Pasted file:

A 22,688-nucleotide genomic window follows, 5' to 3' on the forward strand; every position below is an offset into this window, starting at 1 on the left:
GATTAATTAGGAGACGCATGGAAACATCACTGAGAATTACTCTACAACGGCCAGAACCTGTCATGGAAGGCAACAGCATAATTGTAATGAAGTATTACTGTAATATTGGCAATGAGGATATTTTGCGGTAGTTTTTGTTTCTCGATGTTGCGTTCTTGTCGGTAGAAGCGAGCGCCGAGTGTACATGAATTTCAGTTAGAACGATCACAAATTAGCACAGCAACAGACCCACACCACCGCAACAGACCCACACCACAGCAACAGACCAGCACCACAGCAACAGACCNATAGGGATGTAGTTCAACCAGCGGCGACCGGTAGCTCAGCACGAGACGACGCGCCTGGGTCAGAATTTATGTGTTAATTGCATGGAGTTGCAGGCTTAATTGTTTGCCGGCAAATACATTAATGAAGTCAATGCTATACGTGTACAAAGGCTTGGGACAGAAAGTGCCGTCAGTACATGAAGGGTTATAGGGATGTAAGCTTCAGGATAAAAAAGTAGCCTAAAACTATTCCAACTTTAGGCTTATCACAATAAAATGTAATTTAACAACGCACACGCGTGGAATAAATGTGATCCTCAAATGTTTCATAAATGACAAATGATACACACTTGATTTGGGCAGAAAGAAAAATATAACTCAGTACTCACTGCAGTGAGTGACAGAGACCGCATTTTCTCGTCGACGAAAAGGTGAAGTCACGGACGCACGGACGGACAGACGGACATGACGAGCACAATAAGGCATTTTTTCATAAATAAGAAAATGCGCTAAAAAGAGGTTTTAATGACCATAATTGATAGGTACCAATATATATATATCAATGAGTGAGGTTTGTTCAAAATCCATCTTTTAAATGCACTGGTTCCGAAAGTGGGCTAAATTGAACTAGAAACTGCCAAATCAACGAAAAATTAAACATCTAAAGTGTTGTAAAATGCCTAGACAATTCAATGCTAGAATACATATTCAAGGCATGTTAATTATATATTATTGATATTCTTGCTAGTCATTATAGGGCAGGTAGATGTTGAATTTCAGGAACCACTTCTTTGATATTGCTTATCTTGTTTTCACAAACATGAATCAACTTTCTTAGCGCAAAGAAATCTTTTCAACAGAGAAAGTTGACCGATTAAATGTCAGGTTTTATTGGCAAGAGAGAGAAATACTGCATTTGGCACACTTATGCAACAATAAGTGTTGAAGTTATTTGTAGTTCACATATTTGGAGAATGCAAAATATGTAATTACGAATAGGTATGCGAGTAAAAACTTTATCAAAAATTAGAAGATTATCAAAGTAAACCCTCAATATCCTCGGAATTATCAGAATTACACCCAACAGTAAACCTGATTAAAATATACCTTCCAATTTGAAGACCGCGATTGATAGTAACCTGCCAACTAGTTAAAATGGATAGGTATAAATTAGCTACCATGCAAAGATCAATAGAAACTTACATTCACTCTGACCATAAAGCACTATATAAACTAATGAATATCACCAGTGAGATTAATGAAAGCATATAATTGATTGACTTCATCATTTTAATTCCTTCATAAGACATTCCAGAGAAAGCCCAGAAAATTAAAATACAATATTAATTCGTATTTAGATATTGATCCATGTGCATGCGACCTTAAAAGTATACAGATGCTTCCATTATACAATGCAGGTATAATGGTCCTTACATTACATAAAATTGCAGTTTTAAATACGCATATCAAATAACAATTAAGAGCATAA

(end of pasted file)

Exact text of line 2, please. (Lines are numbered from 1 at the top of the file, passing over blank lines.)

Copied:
GATTAATTAGGAGACGCATGGAAACATCACTGAGAATTACTCTACAACGGCCAGAACCTGTCATGGAAGGCAACAGCATAATTGTAATGAAGTATTACTGTAATATTGGCAATGAGGATATTTTGCGGTAGTTTTTGTTTCTCGATGTTGCGTTCTTGTCGGTAGAAGCGAGCGCCGAGTGTACATGAATTTCAGTTAGAACGATCACAAATTAGCACAGCAACAGACCCACACCACCGCAACAGACCCACACCACAGCAACAGACCAGCACCACAGCAACAGACCNATAGGGATGTAGTTCAACCAGCGGCGACCGGTAGCTCAGCACGAGACGACGCGCCTGGGTCAGAATTTATGTGTTAATTGCATGGAGTTGCAGGCTTAATTGTTTGCCGGCAAATACATTAATGAAGTCAATGCTATACGTGTACAAAGGCTTGGGACAGAAAGTGCCGTCAGTACATGAAGGGTTATAGGGATGTAAGCTTCAGGATAAAAAAGTAGCCTAAAACTATTCCAACTTTAGGCTTATCACAATAAAATGTAATTTAACAACGCACACGCGTGGAATAAATGTGATCCTCAAATGTTTCATAAATGACAAATGATACACACTTGATTTGGGCAGAAAGAAAAATATAACTCAGTACTCACTGCAGTGAGTGACAGAGACCGCATTTTCTCGTCGACGAAAAGGTGAAGTCACGGACGCACGGACGGACAGACGGACATGACGAGCACAATAAGGCATTTTTTCATAAATAAGAAAATGCGCTAAAAAGAGGTTTTAATGACCATAATTGATAGGTACCAATATATATATATCAATGAGTGAGGTTTGTTCAAAATCCATCTTTTAAATGCACTGGTTCCGAAAGTGGGCTAAATTGAACTAGAAACTGCCAAATCAACGAAAAATTAAACATCTAAAGTGTTGTAAAATGCCTAGACAATTCAATGCTAGAATACATATTCAAGGCATGTTAATTATATATTATTGATATTCTTGCTAGTCATTATAGGGCAGGTAGATGTTGAATTTCAGGAACCACTTCTTTGATATTGCTTATCTTGTTTTCACAAACATGAATCAACTTTCTTAGCGCAAAGAAATCTTTTCAACAGAGAAAGTTGACCGATTAAATGTCAGGTTTTATTGGCAAGAGAGAGAAATACTGCATTTGGCACACTTATGCAACAATAAGTGTTGAAGTTATTTGTAGTTCACATATTTGGAGAATGCAAAATATGTAATTACGAATAGGTATGCGAGTAAAAACTTTATCAAAAATTAGAAGATTATCAAAGTAAACCCTCAATATCCTCGGAATTATCAGAATTACACCCAACAGTAAACCTGATTAAAATATACCTTCCAATTTGAAGACCGCGATTGATAGTAACCTGCCAACTAGTTAAAATGGATAGGTATAAATTAGCTACCATGCAAAGATCAATAGAAACTTACATTCACTCTGACCATAAAGCACTATATAAACTAATGAATATCACCAGTGAGATTAATGAAAGCATATAATTGATTGACTTCATCATTTTAATTCCTTCATAAGACATTCCAGAGAAAGCCCAGAAAATTAAAATACAATATTAATTCGTATTTAGATATTGATCCATGTGCATGCGACCTTAAAAGTATACAGATGCTTCCATTATACAATGCAGGTATAATGGTCCTTACATTACATAAAATTGCAGTTTTAAATACGCATATCAAATAACAATTAAGAGCATAA